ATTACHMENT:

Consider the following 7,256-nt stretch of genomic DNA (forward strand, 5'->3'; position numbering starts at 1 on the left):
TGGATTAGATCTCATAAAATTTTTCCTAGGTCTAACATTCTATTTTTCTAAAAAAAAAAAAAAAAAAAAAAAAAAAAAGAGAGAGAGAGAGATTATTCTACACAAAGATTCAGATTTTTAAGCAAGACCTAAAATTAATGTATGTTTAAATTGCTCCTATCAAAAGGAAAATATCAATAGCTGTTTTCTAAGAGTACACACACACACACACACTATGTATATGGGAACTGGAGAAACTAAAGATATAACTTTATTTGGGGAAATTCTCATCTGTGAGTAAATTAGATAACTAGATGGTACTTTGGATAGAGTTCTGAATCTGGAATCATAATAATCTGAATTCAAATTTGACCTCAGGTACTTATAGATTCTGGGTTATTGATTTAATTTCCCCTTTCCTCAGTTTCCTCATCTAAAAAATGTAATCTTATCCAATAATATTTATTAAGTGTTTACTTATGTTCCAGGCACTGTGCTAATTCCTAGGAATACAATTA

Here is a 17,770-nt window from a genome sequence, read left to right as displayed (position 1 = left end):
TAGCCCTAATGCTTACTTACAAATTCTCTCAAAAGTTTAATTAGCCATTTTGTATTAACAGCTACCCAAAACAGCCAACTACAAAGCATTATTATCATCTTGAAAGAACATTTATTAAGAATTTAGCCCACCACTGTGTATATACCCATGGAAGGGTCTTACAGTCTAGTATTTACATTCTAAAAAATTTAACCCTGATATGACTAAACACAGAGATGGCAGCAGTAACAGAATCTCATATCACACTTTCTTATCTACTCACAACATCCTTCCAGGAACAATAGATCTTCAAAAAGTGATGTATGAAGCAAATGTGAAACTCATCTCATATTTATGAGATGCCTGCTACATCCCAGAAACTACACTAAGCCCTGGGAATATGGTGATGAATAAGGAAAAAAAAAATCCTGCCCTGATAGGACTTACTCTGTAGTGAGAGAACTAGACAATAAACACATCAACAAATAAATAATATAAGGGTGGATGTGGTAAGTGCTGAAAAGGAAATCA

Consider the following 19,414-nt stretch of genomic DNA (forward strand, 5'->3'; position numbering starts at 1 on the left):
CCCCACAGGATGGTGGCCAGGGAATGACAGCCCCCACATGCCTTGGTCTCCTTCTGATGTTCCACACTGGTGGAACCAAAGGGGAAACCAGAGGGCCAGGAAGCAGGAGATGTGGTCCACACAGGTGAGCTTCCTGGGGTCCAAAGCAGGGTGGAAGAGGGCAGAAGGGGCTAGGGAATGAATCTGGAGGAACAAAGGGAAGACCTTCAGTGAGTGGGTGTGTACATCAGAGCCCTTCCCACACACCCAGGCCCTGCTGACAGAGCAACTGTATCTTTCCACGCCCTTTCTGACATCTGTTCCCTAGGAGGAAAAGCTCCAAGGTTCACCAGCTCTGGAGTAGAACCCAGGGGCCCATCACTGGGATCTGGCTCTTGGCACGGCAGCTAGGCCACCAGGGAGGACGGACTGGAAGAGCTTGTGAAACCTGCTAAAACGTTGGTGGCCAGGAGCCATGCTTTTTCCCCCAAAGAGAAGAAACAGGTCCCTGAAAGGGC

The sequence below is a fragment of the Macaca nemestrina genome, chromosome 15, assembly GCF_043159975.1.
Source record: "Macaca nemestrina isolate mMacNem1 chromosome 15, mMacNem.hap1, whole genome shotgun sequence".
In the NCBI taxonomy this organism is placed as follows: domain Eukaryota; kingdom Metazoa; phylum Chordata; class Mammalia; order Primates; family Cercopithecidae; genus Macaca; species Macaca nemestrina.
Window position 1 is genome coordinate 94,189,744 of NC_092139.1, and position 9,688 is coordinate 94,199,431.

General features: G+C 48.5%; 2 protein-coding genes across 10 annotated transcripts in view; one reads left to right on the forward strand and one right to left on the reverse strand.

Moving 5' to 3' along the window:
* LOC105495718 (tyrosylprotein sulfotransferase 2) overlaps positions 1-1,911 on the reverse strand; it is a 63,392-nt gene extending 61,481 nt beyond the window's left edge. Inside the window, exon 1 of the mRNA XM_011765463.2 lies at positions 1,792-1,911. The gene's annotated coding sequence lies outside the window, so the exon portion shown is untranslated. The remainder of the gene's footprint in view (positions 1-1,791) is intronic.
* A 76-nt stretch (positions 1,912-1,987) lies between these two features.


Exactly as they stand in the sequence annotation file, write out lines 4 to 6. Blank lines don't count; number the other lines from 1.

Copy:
TAGCCCTAATGCTTACTTACAAATTCTCTCAAAAGTTTAATTAGCCATTTTGTATTAACAGCTACCCAAAACAGCCAACTACAAAGCATTATTATCATCTTGAAAGAACATTTATTAAGAATTTAGCCCACCACTGTGTATATACCCATGGAAGGGTCTTACAGTCTAGTATTTACATTCTAAAAAATTTAACCCTGATATGACTAAACACAGAGATGGCAGCAGTAACAGAATCTCATATCACACTTTCTTATCTACTCACAACATCCTTCCAGGAACAATAGATCTTCAAAAAGTGATGTATGAAGCAAATGTGAAACTCATCTCATATTTATGAGATGCCTGCTACATCCCAGAAACTACACTAAGCCCTGGGAATATGGTGATGAATAAGGAAAAAAAAAATCCTGCCCTGATAGGACTTACTCTGTAGTGAGAGAACTAGACAATAAACACATCAACAAATAAATAATATAAGGGTGGATGTGGTAAGTGCTGAAAAGGAAATCA

Consider the following 19,414-nt stretch of genomic DNA (forward strand, 5'->3'; position numbering starts at 1 on the left):
CCCCACAGGATGGTGGCCAGGGAATGACAGCCCCCACATGCCTTGGTCTCCTTCTGATGTTCCACACTGGTGGAACCAAAGGGGAAACCAGAGGGCCAGGAAGCAGGAGATGTGGTCCACACAGGTGAGCTTCCTGGGGTCCAAAGCAGGGTGGAAGAGGGCAGAAGGGGCTAGGGAATGAATCTGGAGGAACAAAGGGAAGACCTTCAGTGAGTGGGTGTGTACATCAGAGCCCTTCCCACACACCCAGGCCCTGCTGACAGAGCAACTGTATCTTTCCACGCCCTTTCTGACATCTGTTCCCTAGGAGGAAAAGCTCCAAGGTTCACCAGCTCTGGAGTAGAACCCAGGGGCCCATCACTGGGATCTGGCTCTTGGCACGGCAGCTAGGCCACCAGGGAGGACGGACTGGAAGAGCTTGTGAAACCTGCTAAAACGTTGGTGGCCAGGAGCCATGCTTTTTCCCCCAAAGAGAAGAAACAGGTCCCTGAAAGGGC